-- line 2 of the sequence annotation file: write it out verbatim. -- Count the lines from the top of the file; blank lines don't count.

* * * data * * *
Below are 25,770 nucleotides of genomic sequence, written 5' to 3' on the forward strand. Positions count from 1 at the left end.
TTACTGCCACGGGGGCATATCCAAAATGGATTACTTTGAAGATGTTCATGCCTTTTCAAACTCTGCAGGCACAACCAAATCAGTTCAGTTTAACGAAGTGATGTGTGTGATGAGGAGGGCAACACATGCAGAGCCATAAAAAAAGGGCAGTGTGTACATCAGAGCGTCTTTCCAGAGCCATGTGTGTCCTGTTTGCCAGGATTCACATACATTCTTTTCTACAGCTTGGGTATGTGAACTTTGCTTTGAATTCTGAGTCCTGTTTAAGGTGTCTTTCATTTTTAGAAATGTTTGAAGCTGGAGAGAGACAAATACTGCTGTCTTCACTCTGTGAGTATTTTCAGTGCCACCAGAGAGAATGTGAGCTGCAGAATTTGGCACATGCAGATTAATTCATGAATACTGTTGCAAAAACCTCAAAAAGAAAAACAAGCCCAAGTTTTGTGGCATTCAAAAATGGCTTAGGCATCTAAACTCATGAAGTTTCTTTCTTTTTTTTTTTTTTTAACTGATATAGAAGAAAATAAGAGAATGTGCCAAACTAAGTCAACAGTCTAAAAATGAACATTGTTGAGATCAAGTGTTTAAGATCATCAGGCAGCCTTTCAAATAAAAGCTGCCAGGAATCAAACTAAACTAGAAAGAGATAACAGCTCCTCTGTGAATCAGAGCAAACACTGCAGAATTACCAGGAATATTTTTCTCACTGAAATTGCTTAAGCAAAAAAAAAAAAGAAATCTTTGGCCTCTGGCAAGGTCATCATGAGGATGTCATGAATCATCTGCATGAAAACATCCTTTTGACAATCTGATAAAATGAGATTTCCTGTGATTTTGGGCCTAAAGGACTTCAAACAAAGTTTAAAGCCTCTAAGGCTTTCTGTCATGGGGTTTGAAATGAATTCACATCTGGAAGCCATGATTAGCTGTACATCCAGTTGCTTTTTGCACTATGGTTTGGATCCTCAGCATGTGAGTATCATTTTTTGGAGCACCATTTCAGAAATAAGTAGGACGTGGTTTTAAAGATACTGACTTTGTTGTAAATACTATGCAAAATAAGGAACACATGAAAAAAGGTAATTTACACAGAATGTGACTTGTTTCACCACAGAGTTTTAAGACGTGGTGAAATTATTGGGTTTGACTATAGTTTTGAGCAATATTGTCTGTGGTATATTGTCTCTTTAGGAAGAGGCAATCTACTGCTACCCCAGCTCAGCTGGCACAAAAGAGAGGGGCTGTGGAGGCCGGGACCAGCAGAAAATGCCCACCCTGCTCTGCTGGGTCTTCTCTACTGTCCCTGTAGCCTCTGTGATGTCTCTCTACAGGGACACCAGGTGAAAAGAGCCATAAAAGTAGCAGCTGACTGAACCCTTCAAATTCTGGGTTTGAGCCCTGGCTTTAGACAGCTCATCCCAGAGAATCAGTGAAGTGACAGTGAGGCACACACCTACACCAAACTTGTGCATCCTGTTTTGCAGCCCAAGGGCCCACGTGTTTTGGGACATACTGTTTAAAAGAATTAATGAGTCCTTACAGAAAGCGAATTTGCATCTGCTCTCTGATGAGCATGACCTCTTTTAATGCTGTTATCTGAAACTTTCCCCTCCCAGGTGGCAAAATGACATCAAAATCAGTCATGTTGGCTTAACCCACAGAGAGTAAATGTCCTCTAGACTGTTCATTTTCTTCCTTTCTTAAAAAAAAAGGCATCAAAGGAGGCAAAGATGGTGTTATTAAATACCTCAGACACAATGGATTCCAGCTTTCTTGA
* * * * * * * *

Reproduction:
TTACTGCCACGGGGGCATATCCAAAATGGATTACTTTGAAGATGTTCATGCCTTTTCAAACTCTGCAGGCACAACCAAATCAGTTCAGTTTAACGAAGTGATGTGTGTGATGAGGAGGGCAACACATGCAGAGCCATAAAAAAAGGGCAGTGTGTACATCAGAGCGTCTTTCCAGAGCCATGTGTGTCCTGTTTGCCAGGATTCACATACATTCTTTTCTACAGCTTGGGTATGTGAACTTTGCTTTGAATTCTGAGTCCTGTTTAAGGTGTCTTTCATTTTTAGAAATGTTTGAAGCTGGAGAGAGACAAATACTGCTGTCTTCACTCTGTGAGTATTTTCAGTGCCACCAGAGAGAATGTGAGCTGCAGAATTTGGCACATGCAGATTAATTCATGAATACTGTTGCAAAAACCTCAAAAAGAAAAACAAGCCCAAGTTTTGTGGCATTCAAAAATGGCTTAGGCATCTAAACTCATGAAGTTTCTTTCTTTTTTTTTTTTTTTAACTGATATAGAAGAAAATAAGAGAATGTGCCAAACTAAGTCAACAGTCTAAAAATGAACATTGTTGAGATCAAGTGTTTAAGATCATCAGGCAGCCTTTCAAATAAAAGCTGCCAGGAATCAAACTAAACTAGAAAGAGATAACAGCTCCTCTGTGAATCAGAGCAAACACTGCAGAATTACCAGGAATATTTTTCTCACTGAAATTGCTTAAGCAAAAAAAAAAAAGAAATCTTTGGCCTCTGGCAAGGTCATCATGAGGATGTCATGAATCATCTGCATGAAAACATCCTTTTGACAATCTGATAAAATGAGATTTCCTGTGATTTTGGGCCTAAAGGACTTCAAACAAAGTTTAAAGCCTCTAAGGCTTTCTGTCATGGGGTTTGAAATGAATTCACATCTGGAAGCCATGATTAGCTGTACATCCAGTTGCTTTTTGCACTATGGTTTGGATCCTCAGCATGTGAGTATCATTTTTTGGAGCACCATTTCAGAAATAAGTAGGACGTGGTTTTAAAGATACTGACTTTGTTGTAAATACTATGCAAAATAAGGAACACATGAAAAAAGGTAATTTACACAGAATGTGACTTGTTTCACCACAGAGTTTTAAGACGTGGTGAAATTATTGGGTTTGACTATAGTTTTGAGCAATATTGTCTGTGGTATATTGTCTCTTTAGGAAGAGGCAATCTACTGCTACCCCAGCTCAGCTGGCACAAAAGAGAGGGGCTGTGGAGGCCGGGACCAGCAGAAAATGCCCACCCTGCTCTGCTGGGTCTTCTCTACTGTCCCTGTAGCCTCTGTGATGTCTCTCTACAGGGACACCAGGTGAAAAGAGCCATAAAAGTAGCAGCTGACTGAACCCTTCAAATTCTGGGTTTGAGCCCTGGCTTTAGACAGCTCATCCCAGAGAATCAGTGAAGTGACAGTGAGGCACACACCTACACCAAACTTGTGCATCCTGTTTTGCAGCCCAAGGGCCCACGTGTTTTGGGACATACTGTTTAAAAGAATTAATGAGTCCTTACAGAAAGCGAATTTGCATCTGCTCTCTGATGAGCATGACCTCTTTTAATGCTGTTATCTGAAACTTTCCCCTCCCAGGTGGCAAAATGACATCAAAATCAGTCATGTTGGCTTAACCCACAGAGAGTAAATGTCCTCTAGACTGTTCATTTTCTTCCTTTCTTAAAAAAAAAGGCATCAAAGGAGGCAAAGATGGTGTTATTAAATACCTCAGACACAATGGATTCCAGCTTTCTTGA